This incredible plant has been demonised and illegalised due to its close relation to cannabis but varieties of these plants have been used as a medicine for at least 5000 years. A man from Canada has spent years researching the medicinal use of hemp oil; this link is a video he made of his story: https://www.youtube.com/watch?v=hmYNLNF7NBw (Run from the Cure).

Thanks to everyone who came to help out and learn natural building techniques with us!

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“Grow Heathrow community resists airport expansion”: Piece in Al Jazeera

Posted: December 1st, 2015 | Author: | Filed under: Uncategorized | No Comments »

Every week is different at Grow Heathrow. Different people, different atmosphere. This weekend, captured beautifully here, had its particular energy, thanks to the special participants that arrived for the Arts Residency, and the wonderful new arrivals we currently have living with us. Thanks to photographer Rich Wiles for sharing this time with us.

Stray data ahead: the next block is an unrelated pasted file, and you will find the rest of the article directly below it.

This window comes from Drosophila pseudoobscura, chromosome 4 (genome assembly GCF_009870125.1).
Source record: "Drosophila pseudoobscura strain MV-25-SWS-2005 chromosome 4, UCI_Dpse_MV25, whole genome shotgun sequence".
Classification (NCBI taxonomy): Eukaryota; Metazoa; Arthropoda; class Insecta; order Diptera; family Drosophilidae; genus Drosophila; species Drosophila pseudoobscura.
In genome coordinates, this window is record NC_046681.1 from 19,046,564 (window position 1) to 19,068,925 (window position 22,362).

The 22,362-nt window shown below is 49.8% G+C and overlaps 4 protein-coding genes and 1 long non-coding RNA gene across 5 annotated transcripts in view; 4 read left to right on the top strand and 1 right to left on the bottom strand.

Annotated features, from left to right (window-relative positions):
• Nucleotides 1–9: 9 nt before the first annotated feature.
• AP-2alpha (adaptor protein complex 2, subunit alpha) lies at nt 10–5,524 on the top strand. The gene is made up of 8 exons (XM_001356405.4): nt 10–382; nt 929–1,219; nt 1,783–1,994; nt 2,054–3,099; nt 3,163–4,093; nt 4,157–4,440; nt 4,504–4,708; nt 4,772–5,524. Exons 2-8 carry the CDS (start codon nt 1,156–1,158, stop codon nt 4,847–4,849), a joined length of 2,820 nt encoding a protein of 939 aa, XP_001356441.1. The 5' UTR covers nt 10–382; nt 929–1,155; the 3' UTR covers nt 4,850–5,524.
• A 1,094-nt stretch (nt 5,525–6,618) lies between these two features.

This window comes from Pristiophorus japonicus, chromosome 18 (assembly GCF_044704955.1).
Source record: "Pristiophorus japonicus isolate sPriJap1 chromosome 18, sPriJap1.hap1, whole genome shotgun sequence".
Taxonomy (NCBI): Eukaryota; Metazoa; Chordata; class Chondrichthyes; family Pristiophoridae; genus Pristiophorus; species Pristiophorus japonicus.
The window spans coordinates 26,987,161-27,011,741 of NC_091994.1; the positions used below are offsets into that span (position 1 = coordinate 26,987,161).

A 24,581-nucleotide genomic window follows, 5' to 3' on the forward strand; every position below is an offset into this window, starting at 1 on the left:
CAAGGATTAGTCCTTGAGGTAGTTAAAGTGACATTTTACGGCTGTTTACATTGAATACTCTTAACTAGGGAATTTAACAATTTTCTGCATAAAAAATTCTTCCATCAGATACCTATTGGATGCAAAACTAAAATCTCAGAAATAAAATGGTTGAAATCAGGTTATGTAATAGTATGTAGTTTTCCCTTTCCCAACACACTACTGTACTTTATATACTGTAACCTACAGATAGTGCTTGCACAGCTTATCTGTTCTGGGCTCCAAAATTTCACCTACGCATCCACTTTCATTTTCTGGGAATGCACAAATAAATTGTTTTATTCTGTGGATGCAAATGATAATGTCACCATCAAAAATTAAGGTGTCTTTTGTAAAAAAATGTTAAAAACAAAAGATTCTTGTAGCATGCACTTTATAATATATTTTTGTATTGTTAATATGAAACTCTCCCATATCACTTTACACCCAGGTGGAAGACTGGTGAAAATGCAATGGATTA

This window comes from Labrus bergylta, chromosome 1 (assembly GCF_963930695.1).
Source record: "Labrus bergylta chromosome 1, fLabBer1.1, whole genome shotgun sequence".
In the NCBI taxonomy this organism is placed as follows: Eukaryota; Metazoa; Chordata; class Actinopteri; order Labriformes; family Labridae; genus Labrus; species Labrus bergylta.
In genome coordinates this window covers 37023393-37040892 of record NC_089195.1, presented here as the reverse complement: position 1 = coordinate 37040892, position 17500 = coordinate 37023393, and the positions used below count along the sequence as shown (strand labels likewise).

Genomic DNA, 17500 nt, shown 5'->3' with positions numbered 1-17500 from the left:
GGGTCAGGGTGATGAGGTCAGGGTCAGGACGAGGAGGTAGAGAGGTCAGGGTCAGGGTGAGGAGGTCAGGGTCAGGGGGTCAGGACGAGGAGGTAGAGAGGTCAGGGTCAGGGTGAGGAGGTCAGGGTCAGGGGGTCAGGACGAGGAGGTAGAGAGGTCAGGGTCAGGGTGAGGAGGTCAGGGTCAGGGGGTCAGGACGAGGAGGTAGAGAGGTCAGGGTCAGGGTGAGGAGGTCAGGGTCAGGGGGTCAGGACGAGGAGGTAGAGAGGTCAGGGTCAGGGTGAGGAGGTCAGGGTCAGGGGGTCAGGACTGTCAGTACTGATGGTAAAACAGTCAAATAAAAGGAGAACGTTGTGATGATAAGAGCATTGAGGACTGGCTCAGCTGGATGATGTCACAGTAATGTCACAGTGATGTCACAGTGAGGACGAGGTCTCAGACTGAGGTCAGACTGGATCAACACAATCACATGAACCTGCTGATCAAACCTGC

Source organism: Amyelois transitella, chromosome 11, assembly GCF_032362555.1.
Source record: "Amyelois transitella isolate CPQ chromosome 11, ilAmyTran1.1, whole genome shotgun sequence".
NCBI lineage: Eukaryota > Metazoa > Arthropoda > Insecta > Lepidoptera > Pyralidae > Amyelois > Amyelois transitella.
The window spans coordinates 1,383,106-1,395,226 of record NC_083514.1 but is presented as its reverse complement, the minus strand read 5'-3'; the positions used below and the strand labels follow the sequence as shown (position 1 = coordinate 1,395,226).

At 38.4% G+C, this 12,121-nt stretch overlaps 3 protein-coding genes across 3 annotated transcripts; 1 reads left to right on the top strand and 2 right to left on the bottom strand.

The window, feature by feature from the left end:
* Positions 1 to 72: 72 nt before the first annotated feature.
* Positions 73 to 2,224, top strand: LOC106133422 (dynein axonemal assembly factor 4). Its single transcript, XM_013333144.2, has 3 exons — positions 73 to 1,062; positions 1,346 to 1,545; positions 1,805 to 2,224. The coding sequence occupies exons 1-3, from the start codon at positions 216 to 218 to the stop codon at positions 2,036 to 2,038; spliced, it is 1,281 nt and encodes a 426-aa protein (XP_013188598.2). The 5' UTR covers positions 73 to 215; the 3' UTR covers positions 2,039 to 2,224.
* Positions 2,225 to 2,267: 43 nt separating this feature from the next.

CLICK HERE TO VIEW 


Our year of Com Café so far…

Posted: November 14th, 2015 | Author: | Filed under: Uncategorized | No Comments »

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Com Café is a social hub in West Drayton that Grow Heathrowers are proud to be connected with. Serving a range of favourite comfort foods is only a small part of the many attributes that make Com Café great; in the last year Com Café and Grow Heathrow have shared a number of projects made possible by Com Café’s truly unique combination of family fun and community outreach.

Spring

In the cool spring air diligently digging beds, Com Café volunteers brought to life a number of raised beds along the pathways of Grow Heathrow. As part of this, Com Café and Grow Heathrow put on a children’s day, hanging out in the woods and playing games in nature before settling down to plant sunflower seeds, seeds to give away in the community garden and learn about gardening. Com Café’s raised beds flourished as the weather got warmer, tomatoes, vegetables and calendula flowers, as well as a mysterious perennial potato burst into bloom and abundance.